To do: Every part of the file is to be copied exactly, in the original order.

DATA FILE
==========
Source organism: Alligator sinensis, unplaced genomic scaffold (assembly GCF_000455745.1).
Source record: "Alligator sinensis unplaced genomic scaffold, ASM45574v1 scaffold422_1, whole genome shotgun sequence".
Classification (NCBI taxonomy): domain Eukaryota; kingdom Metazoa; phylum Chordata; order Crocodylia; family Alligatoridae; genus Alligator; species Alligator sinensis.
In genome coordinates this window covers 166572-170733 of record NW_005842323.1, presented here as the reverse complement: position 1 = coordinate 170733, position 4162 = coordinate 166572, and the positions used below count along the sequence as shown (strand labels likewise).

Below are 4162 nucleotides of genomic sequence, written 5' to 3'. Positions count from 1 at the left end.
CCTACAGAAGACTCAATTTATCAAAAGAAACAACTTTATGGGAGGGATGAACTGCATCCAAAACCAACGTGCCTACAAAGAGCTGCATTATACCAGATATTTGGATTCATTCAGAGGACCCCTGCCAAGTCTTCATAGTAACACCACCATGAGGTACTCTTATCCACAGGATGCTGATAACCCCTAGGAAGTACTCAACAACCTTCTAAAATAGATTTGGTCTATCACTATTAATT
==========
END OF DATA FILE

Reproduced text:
Source organism: Alligator sinensis, unplaced genomic scaffold (assembly GCF_000455745.1).
Source record: "Alligator sinensis unplaced genomic scaffold, ASM45574v1 scaffold422_1, whole genome shotgun sequence".
Classification (NCBI taxonomy): domain Eukaryota; kingdom Metazoa; phylum Chordata; order Crocodylia; family Alligatoridae; genus Alligator; species Alligator sinensis.
In genome coordinates this window covers 166572-170733 of record NW_005842323.1, presented here as the reverse complement: position 1 = coordinate 170733, position 4162 = coordinate 166572, and the positions used below count along the sequence as shown (strand labels likewise).

Below are 4162 nucleotides of genomic sequence, written 5' to 3'. Positions count from 1 at the left end.
CCTACAGAAGACTCAATTTATCAAAAGAAACAACTTTATGGGAGGGATGAACTGCATCCAAAACCAACGTGCCTACAAAGAGCTGCATTATACCAGATATTTGGATTCATTCAGAGGACCCCTGCCAAGTCTTCATAGTAACACCACCATGAGGTACTCTTATCCACAGGATGCTGATAACCCCTAGGAAGTACTCAACAACCTTCTAAAATAGATTTGGTCTATCACTATTAATT